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The Journal on Active Aging brings articles of value to professionals dedicated to older-adult quality of life. Content sweeps across the active-aging landscape to focus on education and practice. Find articles of interest by searching the article archives in three ways: Enter a keyword in the articles search bar; click on search by topic; or type a keyword or phrase in the general search bar at the top of the page.

Topic- Weight management

 

Nutrition and obesity in older adults by Jenifer Milner-341

Nutrition and obesity in older adults by Jenifer Milner

“Some 15 million older adults—people over the age of 51—are obese,” states Georgetown University’s Center on an Aging Society. “This represents nearly one in four older adults.” In fact, the greatest prevalence of obesity is in the 51–64 age group, according to the US Centers for Disease Control and Prevention. Obesity can reduce function, affect quality of life, and threaten independence. This condition can also increase the likelihood of health problems.

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Weight management

The obesity message: marketing physical activity to large older adults by Jenifer Milner-332

The obesity message: marketing physical activity to large older adults by Jenifer Milner

Along with genetic and environmental factors, personal behavior influences obesity. Two health-promoting behaviors widely known to help people manage their weight include eating a nutritious diet and being physically active. Yet “[t]here is no evidence that older Americans are, as a group, making much progress in improving their diets or controlling their weight,” notes a 2002 AARP research report. “Less than one-third [of individuals ages 50 and older] are eating the recommended portions of fruits and vegetables, less than half are exercising or trying to increase their level of physical activity, and less than 20 percent are trying to lose weight by combining diet with increased physical activity.”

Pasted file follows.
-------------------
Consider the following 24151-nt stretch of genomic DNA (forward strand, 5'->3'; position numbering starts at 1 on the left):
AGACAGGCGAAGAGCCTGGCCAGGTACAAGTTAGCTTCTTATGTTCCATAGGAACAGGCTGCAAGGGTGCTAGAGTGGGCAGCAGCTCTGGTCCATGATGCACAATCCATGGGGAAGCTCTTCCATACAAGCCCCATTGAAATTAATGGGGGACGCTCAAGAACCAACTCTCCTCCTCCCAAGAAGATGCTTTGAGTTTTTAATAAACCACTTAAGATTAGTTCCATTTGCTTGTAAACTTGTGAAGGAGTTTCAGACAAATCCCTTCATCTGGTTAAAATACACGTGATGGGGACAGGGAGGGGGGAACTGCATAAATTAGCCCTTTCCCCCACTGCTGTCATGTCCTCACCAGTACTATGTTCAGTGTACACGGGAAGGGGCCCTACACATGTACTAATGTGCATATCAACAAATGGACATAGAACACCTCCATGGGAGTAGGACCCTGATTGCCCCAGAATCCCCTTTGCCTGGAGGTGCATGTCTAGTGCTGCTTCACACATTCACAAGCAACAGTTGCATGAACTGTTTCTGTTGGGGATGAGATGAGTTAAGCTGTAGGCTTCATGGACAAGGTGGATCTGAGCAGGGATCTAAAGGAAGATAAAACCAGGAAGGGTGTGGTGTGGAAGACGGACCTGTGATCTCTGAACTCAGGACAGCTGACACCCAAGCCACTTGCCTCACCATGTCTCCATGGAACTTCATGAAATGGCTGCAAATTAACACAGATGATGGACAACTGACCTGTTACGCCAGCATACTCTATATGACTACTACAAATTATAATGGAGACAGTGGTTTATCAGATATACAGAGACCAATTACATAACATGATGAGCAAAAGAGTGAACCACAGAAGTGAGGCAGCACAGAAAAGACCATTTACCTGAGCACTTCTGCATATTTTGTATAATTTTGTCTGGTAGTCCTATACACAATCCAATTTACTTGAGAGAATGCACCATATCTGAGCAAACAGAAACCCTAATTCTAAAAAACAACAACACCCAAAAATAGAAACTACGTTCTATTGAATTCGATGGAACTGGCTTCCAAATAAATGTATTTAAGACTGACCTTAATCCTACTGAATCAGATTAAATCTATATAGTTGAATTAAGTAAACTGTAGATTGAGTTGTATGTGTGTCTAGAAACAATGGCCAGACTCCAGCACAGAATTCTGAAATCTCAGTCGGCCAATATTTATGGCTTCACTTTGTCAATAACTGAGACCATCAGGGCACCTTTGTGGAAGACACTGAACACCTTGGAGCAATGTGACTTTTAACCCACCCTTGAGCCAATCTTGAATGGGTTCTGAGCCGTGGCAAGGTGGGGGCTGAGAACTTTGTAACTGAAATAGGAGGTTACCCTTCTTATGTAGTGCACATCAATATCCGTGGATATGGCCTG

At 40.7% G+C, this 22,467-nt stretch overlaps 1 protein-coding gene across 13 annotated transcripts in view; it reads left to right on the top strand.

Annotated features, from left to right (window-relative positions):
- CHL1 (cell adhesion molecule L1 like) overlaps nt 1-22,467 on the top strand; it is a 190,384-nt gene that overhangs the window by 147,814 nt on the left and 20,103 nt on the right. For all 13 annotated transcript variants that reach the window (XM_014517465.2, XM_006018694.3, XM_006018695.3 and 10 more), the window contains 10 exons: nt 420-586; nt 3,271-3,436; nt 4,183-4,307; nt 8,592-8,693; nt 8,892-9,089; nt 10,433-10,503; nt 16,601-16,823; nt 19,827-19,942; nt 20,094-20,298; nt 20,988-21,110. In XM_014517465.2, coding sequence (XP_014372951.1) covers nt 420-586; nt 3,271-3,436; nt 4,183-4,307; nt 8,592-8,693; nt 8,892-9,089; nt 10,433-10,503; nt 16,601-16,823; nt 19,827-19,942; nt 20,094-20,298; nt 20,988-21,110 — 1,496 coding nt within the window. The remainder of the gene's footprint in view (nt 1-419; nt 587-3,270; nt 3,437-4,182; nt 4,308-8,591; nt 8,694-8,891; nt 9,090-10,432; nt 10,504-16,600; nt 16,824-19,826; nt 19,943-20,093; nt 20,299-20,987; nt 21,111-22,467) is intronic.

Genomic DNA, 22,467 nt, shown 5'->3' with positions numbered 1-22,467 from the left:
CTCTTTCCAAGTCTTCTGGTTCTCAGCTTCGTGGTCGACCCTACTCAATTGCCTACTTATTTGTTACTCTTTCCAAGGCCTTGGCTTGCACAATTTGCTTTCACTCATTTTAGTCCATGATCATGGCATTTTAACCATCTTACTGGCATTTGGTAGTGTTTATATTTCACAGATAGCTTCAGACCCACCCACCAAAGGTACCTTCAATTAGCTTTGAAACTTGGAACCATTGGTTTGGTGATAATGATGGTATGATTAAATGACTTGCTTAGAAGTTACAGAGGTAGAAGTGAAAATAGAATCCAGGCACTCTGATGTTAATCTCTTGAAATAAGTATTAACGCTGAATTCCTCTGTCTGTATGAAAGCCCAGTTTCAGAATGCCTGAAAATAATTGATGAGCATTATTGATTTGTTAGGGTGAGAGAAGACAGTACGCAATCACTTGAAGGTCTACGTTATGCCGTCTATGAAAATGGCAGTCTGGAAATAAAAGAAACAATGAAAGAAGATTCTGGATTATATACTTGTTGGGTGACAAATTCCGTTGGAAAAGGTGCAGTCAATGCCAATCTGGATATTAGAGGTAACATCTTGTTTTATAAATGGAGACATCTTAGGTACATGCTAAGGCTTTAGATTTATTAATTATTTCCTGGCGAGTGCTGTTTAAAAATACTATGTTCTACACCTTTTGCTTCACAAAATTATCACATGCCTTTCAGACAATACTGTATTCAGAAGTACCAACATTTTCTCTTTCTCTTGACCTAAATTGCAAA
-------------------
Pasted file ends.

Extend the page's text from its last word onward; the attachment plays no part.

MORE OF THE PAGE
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Weight management

Strategies to support healthy weight management by Ronda Gates, MS, RPH-331

Strategies to support healthy weight management by Ronda Gates, MS, RPH

The statistics from the US Centers for Disease Control and Prevention (CDC) are daunting: Almost two-thirds of older Americans weigh too much. According to nutritionist Beth Reames, PhD, of the Louisiana State University Agricultural Center, 75% of these overweight and obese individuals fall into the 51–69 age group. Furthermore, “people ages 60 through 75 experienced the highest increase in obesity of any age group in the US” from 1984 to 2000, adds CDC epidemiologist Cynthia Ogden.

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Weight management

Fitness at large: physical activity programs for obese older adults by Heather O. Chambliss, PhD, and Steven N. Blair, PED-327

Fitness at large: physical activity programs for obese older adults by Heather O. Chambliss, PhD, and Steven N. Blair, PED

In the United States today, current health initiatives focus on the prevention and treatment of obesity, a public health problem that has gained widespread attention. Obesity is typically classified according to body mass index (BMI), a measurement that equals weight in kilograms divided by height in meters squared. A BMI greater than 30 kg/m2 indicates obesity.

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Weight management

Total items: 10

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